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Theatre of 2023: A year split between the muted past and vigorous present

Productions of classics appeared to be aimed at long-time theatregoers, yet this year the Arts Council warned of a decline in young people attending plays

Letting go is hard. You may have wondered, as you made your way to the first big productions of 2023 – to the Abbey Theatre’s Tartuffe or Ghosts, or to the Gate Theatre’s The Price – why venues were programming plays as if it were 10 years ago. Was this really the same time of year that in 2022 featured An Octoroon, Portia Coughlan and Frankenstein: How to Make a Monster?

The muted productions of classics by Molière, Ibsen and Miller felt designed to appeal primarily to long-time theatregoers, yet this was a year when the Arts Council warned of a worrying decline in the number of young people attending plays and other events. It also looked familiarly homogenous: in an echo from before Waking the Feminists, the Abbey’s smaller Peacock auditorium once again became the only platform for a play written by a woman, in this case Deirdre Kinahan’s An Old Song, Half Forgotten.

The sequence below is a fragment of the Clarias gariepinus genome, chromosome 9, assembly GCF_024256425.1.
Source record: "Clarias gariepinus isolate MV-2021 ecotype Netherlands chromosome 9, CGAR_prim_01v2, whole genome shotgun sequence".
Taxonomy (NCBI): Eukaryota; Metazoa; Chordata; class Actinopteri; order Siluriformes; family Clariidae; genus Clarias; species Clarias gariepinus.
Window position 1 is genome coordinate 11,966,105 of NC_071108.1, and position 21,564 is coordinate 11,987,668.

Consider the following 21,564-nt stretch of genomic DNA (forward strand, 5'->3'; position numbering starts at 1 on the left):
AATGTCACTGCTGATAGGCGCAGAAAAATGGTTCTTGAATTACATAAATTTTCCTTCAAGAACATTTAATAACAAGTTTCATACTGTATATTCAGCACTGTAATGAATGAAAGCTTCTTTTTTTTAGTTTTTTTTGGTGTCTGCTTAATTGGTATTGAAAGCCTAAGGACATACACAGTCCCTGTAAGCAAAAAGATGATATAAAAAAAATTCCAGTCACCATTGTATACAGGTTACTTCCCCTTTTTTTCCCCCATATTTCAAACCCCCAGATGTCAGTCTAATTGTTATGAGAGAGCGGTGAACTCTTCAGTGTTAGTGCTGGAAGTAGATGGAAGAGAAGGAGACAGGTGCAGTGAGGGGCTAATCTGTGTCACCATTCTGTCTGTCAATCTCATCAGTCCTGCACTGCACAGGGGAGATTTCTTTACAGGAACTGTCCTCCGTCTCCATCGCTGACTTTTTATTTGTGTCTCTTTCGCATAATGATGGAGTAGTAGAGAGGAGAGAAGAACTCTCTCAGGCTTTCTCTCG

A slip back in time?

Things improved greatly in the second half of the year, but until then it looked as if the clocks were turning back. In their nominations, the judges of The Irish Times Irish Theatre Awards singled out the two white actors in An Octoroon, a play that, with a mostly non-white cast, gutsily wrote black trauma back into theatre history. The shortlist prompted the production’s creators to call for more diverse judging panels, and for The Irish Times to pause the judging process.

There were multiple signs of an industry refusing to imagine how things could be different. When Enda Walsh announced a break from playwriting, in an interview with this newspaper in 2021, people could have speculated about who would fill the vacuum; Walsh has been the playwright with the greatest influence across the industry, judging by frequent large-scale productions of his plays and operas. Instead of seeing a different voice being elevated, a re-evaluation of the writer’s secondary plays commenced, with Landmark’s revival of Bedbound and the Gate Theatre’s showing of The New Electric Ballroom.